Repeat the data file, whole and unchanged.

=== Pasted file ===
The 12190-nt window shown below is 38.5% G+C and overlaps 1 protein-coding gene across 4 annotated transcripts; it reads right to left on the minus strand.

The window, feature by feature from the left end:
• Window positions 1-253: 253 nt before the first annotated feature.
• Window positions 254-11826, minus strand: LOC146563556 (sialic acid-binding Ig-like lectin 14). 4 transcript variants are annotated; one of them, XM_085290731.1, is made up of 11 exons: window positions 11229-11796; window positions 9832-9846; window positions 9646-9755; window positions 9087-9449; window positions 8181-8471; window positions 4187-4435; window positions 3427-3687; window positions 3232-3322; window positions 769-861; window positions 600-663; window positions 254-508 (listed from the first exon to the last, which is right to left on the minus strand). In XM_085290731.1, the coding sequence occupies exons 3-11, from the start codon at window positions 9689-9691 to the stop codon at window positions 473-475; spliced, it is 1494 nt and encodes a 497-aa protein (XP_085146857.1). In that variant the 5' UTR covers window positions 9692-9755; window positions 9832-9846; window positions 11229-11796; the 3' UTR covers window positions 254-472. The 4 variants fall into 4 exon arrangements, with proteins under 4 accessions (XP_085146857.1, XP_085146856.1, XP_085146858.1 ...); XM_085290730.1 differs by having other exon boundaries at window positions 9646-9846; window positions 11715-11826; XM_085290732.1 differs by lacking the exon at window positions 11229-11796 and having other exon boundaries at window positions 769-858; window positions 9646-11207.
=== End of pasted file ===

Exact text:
The 12190-nt window shown below is 38.5% G+C and overlaps 1 protein-coding gene across 4 annotated transcripts; it reads right to left on the minus strand.

The window, feature by feature from the left end:
• Window positions 1-253: 253 nt before the first annotated feature.
• Window positions 254-11826, minus strand: LOC146563556 (sialic acid-binding Ig-like lectin 14). 4 transcript variants are annotated; one of them, XM_085290731.1, is made up of 11 exons: window positions 11229-11796; window positions 9832-9846; window positions 9646-9755; window positions 9087-9449; window positions 8181-8471; window positions 4187-4435; window positions 3427-3687; window positions 3232-3322; window positions 769-861; window positions 600-663; window positions 254-508 (listed from the first exon to the last, which is right to left on the minus strand). In XM_085290731.1, the coding sequence occupies exons 3-11, from the start codon at window positions 9689-9691 to the stop codon at window positions 473-475; spliced, it is 1494 nt and encodes a 497-aa protein (XP_085146857.1). In that variant the 5' UTR covers window positions 9692-9755; window positions 9832-9846; window positions 11229-11796; the 3' UTR covers window positions 254-472. The 4 variants fall into 4 exon arrangements, with proteins under 4 accessions (XP_085146857.1, XP_085146856.1, XP_085146858.1 ...); XM_085290730.1 differs by having other exon boundaries at window positions 9646-9846; window positions 11715-11826; XM_085290732.1 differs by lacking the exon at window positions 11229-11796 and having other exon boundaries at window positions 769-858; window positions 9646-11207.